Executive summary: Don't send reviews and other information about rejected manuscripts along with your resubmission if you really don't want to, but realize that sending this information might actually help your resubmission, not harm it, especially if you provide a calm and sincere explanation of the relationship of submission #1 to submission #2.

13 comments:

Mister Troll said...

Thank you for the advice. Perhaps this would have helped me a few years ago, during my Great Journal Shop of Many Years Duration. (Grr to senior authors, some editors, and several reviewers. And also grr to that horrible institution known as "online supplements".) All's well that ends well I suppose.

kaicevy said...

Example: "Reviewers X and Y say we are wrong, but in fact we aren't

Dr. MCR said...

Great post. Who knew about the kangaroos?

Anyway, I am on the editorial board for a journal that is part of a large European science publisher, and heard something related to this and, in my view, scary, in our last board meeting. Apparently there is an opt-in arrangement that journals can utilize that provides access to reviews from previous submissions of a manuscript to other journals to the editors of other journals when they receive the same paper. There is even the option of editors passing those previous reviews on to the new reviewers. Although the thinking here is that valuable information is provided in those previous reviews (undoubtedly true in many cases), all the bizarreness also gets passed on. Wondering what you and others think about this...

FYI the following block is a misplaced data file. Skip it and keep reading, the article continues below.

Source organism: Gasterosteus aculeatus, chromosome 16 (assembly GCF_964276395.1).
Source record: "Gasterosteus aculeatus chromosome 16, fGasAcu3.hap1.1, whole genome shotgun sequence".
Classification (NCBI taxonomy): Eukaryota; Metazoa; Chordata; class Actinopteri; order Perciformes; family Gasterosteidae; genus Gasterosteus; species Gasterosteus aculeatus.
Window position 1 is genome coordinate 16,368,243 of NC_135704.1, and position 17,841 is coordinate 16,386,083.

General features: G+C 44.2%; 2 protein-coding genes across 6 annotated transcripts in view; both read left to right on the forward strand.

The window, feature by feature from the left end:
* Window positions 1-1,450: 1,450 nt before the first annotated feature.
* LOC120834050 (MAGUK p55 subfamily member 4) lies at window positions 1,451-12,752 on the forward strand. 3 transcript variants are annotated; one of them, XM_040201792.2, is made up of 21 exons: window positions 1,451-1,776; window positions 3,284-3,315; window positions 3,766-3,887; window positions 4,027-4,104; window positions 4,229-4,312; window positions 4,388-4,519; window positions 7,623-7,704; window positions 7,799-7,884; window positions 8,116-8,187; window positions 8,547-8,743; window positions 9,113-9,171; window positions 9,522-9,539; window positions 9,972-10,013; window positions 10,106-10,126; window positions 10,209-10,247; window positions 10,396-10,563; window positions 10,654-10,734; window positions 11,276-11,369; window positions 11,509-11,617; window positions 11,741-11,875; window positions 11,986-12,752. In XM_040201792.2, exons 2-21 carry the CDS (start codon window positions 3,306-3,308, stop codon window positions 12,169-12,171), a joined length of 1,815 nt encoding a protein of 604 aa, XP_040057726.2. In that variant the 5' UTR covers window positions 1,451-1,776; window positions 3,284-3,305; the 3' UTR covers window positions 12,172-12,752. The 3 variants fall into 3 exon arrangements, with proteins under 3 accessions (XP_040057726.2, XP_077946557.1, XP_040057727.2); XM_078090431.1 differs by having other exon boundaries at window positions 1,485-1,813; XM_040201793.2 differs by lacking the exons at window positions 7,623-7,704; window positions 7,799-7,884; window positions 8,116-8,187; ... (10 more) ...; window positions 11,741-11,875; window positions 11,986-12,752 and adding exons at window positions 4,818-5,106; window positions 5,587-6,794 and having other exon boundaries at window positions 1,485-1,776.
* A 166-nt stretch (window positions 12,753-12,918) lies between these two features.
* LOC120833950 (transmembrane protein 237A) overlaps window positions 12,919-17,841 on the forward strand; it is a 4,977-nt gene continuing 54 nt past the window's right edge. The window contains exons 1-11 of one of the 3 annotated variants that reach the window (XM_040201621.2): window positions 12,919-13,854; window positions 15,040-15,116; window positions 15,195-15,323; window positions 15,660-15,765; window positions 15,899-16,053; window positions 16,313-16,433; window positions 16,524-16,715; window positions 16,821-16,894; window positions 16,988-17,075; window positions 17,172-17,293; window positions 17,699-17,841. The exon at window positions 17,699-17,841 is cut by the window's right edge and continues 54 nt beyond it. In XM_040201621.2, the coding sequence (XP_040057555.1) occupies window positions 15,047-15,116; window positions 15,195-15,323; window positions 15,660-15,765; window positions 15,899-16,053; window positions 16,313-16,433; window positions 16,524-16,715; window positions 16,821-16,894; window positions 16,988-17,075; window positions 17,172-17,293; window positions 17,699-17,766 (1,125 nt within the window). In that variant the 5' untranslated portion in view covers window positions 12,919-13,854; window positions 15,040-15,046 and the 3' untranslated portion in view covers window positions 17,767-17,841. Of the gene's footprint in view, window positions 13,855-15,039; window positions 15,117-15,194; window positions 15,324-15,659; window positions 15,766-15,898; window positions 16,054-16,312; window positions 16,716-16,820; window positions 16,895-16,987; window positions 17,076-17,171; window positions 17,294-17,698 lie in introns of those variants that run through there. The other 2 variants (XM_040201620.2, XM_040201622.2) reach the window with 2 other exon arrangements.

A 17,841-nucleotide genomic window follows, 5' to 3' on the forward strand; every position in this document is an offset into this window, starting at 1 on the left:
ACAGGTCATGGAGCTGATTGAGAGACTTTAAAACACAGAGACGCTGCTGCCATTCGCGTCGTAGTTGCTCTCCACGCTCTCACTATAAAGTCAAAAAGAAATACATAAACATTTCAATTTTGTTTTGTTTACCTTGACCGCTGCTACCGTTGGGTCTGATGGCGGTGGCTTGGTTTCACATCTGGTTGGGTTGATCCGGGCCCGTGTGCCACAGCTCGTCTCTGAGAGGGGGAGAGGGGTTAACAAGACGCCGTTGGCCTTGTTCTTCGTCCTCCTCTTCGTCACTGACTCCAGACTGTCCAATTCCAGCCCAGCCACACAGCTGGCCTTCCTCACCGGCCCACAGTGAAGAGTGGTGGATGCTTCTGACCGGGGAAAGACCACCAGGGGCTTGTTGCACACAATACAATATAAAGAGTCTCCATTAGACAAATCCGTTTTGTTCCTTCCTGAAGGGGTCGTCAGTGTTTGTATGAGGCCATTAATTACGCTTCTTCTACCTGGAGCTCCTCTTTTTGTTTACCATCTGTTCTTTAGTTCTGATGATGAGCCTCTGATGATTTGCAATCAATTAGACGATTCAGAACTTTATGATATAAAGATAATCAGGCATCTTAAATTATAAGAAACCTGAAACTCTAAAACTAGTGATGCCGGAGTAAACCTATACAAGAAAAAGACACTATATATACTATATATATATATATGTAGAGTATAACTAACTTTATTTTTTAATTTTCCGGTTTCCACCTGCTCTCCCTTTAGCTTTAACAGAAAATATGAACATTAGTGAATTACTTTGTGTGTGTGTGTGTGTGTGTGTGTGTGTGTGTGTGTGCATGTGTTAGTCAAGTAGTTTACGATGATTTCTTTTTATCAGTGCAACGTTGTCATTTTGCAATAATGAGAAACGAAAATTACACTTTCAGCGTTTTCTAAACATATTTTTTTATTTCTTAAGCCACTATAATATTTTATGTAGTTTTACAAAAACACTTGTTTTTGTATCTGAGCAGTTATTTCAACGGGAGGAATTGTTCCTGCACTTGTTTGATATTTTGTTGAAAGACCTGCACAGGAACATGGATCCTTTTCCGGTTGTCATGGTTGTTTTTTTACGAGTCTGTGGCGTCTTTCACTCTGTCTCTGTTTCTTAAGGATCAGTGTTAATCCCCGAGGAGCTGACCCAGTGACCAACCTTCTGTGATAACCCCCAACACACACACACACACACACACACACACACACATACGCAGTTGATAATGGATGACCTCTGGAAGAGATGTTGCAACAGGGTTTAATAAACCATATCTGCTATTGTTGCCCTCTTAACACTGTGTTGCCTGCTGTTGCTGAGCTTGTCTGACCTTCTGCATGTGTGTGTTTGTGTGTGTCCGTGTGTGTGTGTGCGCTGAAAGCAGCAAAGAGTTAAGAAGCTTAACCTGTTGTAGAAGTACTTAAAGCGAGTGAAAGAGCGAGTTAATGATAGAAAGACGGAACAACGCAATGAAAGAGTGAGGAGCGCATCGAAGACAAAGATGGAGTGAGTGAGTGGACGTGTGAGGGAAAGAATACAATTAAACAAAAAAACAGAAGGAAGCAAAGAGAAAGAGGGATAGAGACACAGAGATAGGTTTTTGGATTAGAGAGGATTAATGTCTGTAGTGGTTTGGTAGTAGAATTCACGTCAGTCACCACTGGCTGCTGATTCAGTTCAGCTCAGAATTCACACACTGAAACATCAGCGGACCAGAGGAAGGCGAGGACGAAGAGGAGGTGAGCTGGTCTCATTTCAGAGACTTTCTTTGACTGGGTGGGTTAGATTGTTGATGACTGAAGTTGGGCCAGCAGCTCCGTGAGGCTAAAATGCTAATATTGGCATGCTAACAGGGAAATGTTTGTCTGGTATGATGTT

new FSP said...

I always find this blog so helpful. I want you to know you are doing an excellent service to the science community.
The info on reviews go for proposal reviews, too. I usually try to incorporate the critical part into my new proposals so I don't make the same mistakes twice.

Ms.PhD said...

Thanks for this post. Nobody has ever told me this before, I would never have considered it.

I guess I always assumed that most editors are the same, and stupid or nasty reviews were just a waste of everybody's time.

I'm surprised to hear that some editors would actually bother to read the previous reviews and might even see how ridiculous they were.

Unfortunately, if the reviews are anonymous, the editor at Journal #2 has no way of knowing how to avoid sending the new version to the same reviewers, do they?

Regardless, I have probably missed good opportunities in the past and delayed my publications for lack of knowing this. I don't think this is common practice in my field, I have never heard of anyone doing it. But it is probably worth doing the experiment to find out!

dr. mcr, I have never heard of this. It is especially interesting to hear, since it sounds like you're saying Journal #2 doesn't even tell the authors about this behind-the-scenes practice?? So they might not even be aware?

Giant databases are powerful things, can be used for good or evil! This sounds pretty evil to me!

maxine said...

Agreed with the new FSP's comment above, this is a very good blog!